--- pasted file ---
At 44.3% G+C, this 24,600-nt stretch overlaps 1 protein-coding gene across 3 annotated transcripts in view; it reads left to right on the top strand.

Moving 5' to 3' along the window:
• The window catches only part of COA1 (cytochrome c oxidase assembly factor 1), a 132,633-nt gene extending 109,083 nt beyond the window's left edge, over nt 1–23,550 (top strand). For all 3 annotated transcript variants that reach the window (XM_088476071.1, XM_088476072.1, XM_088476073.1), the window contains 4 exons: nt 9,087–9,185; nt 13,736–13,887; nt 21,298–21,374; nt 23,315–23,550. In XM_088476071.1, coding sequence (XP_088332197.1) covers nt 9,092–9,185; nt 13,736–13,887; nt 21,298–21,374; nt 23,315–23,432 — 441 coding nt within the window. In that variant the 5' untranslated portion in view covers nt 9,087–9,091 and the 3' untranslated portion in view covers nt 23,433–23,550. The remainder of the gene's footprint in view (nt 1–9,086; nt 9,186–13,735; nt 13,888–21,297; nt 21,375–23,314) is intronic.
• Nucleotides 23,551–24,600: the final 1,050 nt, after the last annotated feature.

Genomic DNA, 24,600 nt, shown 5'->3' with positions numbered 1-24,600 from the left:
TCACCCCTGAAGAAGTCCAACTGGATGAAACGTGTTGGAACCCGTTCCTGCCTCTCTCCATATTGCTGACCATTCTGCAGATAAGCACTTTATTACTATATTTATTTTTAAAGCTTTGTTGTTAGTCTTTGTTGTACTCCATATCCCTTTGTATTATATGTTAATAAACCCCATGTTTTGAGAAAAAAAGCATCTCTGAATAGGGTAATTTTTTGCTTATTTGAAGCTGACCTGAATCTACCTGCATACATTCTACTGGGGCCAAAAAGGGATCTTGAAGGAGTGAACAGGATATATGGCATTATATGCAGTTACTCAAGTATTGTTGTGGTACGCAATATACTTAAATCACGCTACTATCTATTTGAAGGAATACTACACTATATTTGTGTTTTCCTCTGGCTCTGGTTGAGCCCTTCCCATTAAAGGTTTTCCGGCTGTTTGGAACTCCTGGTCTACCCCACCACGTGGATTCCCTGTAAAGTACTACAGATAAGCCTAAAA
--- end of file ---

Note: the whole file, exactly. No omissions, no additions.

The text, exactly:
At 44.3% G+C, this 24,600-nt stretch overlaps 1 protein-coding gene across 3 annotated transcripts in view; it reads left to right on the top strand.

Moving 5' to 3' along the window:
• The window catches only part of COA1 (cytochrome c oxidase assembly factor 1), a 132,633-nt gene extending 109,083 nt beyond the window's left edge, over nt 1–23,550 (top strand). For all 3 annotated transcript variants that reach the window (XM_088476071.1, XM_088476072.1, XM_088476073.1), the window contains 4 exons: nt 9,087–9,185; nt 13,736–13,887; nt 21,298–21,374; nt 23,315–23,550. In XM_088476071.1, coding sequence (XP_088332197.1) covers nt 9,092–9,185; nt 13,736–13,887; nt 21,298–21,374; nt 23,315–23,432 — 441 coding nt within the window. In that variant the 5' untranslated portion in view covers nt 9,087–9,091 and the 3' untranslated portion in view covers nt 23,433–23,550. The remainder of the gene's footprint in view (nt 1–9,086; nt 9,186–13,735; nt 13,888–21,297; nt 21,375–23,314) is intronic.
• Nucleotides 23,551–24,600: the final 1,050 nt, after the last annotated feature.

Genomic DNA, 24,600 nt, shown 5'->3' with positions numbered 1-24,600 from the left:
TCACCCCTGAAGAAGTCCAACTGGATGAAACGTGTTGGAACCCGTTCCTGCCTCTCTCCATATTGCTGACCATTCTGCAGATAAGCACTTTATTACTATATTTATTTTTAAAGCTTTGTTGTTAGTCTTTGTTGTACTCCATATCCCTTTGTATTATATGTTAATAAACCCCATGTTTTGAGAAAAAAAGCATCTCTGAATAGGGTAATTTTTTGCTTATTTGAAGCTGACCTGAATCTACCTGCATACATTCTACTGGGGCCAAAAAGGGATCTTGAAGGAGTGAACAGGATATATGGCATTATATGCAGTTACTCAAGTATTGTTGTGGTACGCAATATACTTAAATCACGCTACTATCTATTTGAAGGAATACTACACTATATTTGTGTTTTCCTCTGGCTCTGGTTGAGCCCTTCCCATTAAAGGTTTTCCGGCTGTTTGGAACTCCTGGTCTACCCCACCACGTGGATTCCCTGTAAAGTACTACAGATAAGCCTAAAA